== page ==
Looks like Fred Barnes isn’t the only high-profile conservative columnist still arguing that climate change doesn’t really exist.
Over the weekend, the Washington Post‘s George Will, got in on the act. And it took us about ten minutes — longer, it appears, than the Post‘s editors spent — to figure out that Will, like Barnes, was essentially making stuff up.
Both of Will’s major “data points” fall apart after a moment’s scrutiny.
Here’s the first:
According to the University of Illinois’ Arctic Climate Research Center, global sea ice levels now equal those of 1979.
But within hours of Will’s column appearing, the ACRC had posted the following statement on its website:
We do not know where George Will is getting his information, but our data shows that on February 15, 1979, global sea ice area was 16.79 million sq. km and on February 15, 2009, global sea ice area was 15.45 million sq. km. Therefore, global sea ice levels are 1.34 million sq. km less in February 2009 than in February 1979. This decrease in sea ice area is roughly equal to the area of Texas, California, and Oklahoma combined.
It is disturbing that the Washington Post would publish such information without first checking the facts.
So, nevermind then.
As for Will’s second claim, he writes:
[A]ccording to the World Meteorological Organization, there has been no recorded global warming for more than a decade.
This one is a little more complicated. But only a little.
Will’s claim appears to come from a BBC News article from way back in April 2008, whose first version reported:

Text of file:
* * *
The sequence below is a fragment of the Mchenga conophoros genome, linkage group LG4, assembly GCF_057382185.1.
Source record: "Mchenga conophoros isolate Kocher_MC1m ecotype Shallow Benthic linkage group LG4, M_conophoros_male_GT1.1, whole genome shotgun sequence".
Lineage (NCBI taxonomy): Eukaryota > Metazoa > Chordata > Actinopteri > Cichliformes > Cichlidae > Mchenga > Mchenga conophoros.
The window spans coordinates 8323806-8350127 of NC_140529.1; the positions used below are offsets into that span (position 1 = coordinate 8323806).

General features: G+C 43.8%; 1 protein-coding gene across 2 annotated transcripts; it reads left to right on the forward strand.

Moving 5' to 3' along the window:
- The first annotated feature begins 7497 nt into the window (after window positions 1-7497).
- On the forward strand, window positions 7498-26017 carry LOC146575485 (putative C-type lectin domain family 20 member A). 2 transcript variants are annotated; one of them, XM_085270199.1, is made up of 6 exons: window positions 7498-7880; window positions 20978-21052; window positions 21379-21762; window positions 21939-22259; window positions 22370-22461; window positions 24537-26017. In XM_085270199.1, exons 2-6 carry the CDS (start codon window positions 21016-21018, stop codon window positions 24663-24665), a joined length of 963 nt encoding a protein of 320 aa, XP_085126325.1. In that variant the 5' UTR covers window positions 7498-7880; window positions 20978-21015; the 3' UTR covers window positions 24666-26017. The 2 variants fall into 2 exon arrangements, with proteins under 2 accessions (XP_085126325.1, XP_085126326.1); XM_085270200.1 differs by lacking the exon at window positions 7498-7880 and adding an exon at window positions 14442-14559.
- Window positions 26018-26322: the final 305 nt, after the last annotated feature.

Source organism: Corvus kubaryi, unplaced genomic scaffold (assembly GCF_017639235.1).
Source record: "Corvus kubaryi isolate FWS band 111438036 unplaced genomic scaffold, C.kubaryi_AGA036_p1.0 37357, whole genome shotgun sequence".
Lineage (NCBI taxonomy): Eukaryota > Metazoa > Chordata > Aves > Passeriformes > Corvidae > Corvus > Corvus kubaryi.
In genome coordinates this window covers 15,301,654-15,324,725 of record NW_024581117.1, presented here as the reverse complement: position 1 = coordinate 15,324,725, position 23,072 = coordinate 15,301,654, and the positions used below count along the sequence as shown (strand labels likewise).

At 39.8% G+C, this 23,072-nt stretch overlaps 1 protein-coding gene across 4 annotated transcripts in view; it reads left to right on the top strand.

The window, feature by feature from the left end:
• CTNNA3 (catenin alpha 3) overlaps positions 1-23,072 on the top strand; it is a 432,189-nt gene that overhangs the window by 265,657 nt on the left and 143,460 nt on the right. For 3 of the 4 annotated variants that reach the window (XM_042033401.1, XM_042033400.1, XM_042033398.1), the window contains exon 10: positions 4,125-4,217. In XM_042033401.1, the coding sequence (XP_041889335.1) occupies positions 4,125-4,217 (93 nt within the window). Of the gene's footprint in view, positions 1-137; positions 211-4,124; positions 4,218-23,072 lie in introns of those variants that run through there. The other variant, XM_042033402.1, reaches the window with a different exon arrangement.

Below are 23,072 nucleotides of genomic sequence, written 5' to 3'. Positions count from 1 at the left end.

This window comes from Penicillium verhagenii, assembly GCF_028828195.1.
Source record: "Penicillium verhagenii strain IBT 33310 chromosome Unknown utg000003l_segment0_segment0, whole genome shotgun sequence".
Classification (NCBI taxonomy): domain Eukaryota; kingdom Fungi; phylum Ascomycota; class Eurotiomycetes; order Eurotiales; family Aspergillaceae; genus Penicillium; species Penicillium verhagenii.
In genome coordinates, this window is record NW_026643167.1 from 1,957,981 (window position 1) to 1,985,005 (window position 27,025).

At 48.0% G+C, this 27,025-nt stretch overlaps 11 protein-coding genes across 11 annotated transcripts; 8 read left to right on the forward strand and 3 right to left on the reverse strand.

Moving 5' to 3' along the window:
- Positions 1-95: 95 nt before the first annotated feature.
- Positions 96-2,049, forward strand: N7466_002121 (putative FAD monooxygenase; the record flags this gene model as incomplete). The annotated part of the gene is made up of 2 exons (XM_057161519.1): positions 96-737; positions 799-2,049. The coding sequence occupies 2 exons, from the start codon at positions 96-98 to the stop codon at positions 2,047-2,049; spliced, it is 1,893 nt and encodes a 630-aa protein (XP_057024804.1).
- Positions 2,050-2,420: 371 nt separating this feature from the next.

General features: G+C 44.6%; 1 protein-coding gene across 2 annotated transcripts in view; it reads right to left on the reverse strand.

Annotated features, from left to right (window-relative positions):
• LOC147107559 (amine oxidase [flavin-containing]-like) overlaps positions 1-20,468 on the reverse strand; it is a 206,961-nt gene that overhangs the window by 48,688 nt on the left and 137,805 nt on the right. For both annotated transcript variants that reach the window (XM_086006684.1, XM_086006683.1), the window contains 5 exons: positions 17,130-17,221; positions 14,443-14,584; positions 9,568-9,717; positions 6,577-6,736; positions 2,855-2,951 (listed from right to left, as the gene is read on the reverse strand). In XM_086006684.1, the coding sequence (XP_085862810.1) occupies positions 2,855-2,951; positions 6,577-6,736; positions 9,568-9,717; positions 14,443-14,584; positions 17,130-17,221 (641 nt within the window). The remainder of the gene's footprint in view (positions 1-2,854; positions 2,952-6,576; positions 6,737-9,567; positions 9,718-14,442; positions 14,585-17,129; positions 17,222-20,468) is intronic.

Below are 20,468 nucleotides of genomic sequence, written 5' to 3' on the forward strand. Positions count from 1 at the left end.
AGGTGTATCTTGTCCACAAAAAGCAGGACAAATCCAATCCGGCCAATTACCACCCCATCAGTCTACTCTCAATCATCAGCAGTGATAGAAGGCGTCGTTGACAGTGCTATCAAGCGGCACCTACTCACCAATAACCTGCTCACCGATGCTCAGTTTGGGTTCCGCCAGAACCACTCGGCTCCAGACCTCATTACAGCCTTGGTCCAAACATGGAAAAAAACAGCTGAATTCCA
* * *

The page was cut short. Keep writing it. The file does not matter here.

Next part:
Global temperatures will drop slightly this year as a result of the cooling effect of the La Nina current in the Pacific, UN meteorologists have said.
The World Meteorological Organization’s secretary-general, Michel Jarraud, told the BBC it was likely that La Nina would continue into the summer.
This would mean global temperatures have not risen since 1998, prompting some to question climate change theory.
It’s true that temperatures haven’t risen since 1998, because that year was a particularly hot one. But as anyone with a high-school level grasp of statistics understands, you need to look at data over a broad period to get a realistic assessment of what’s going on. In fact, the WMO itself made that very point in an “information note” that confirmed that the organization believes global warming is continuing, and pointed out that the last decade has been the warmest on record.
The WMO wrote:
The long-term upward trend of global warming, mostly driven by greenhouse gas emissions, is continuing. Global temperatures in 2008 are expected to be above the long-term average. The decade from 1998 to 2007 has been the warmest on record, and the global average surface temperature has risen by 0.74C since the beginning of the 20th Century. [...] “For detecting climate change you should not look at any particular year, but instead examine the trends over a sufficiently long period of time. The current trend of temperature globally is very much indicative of warming,” World Meteorological Organization Secretary-General, Mr Michel Jarraud said in response to media inquiries on current temperature “anomalies”.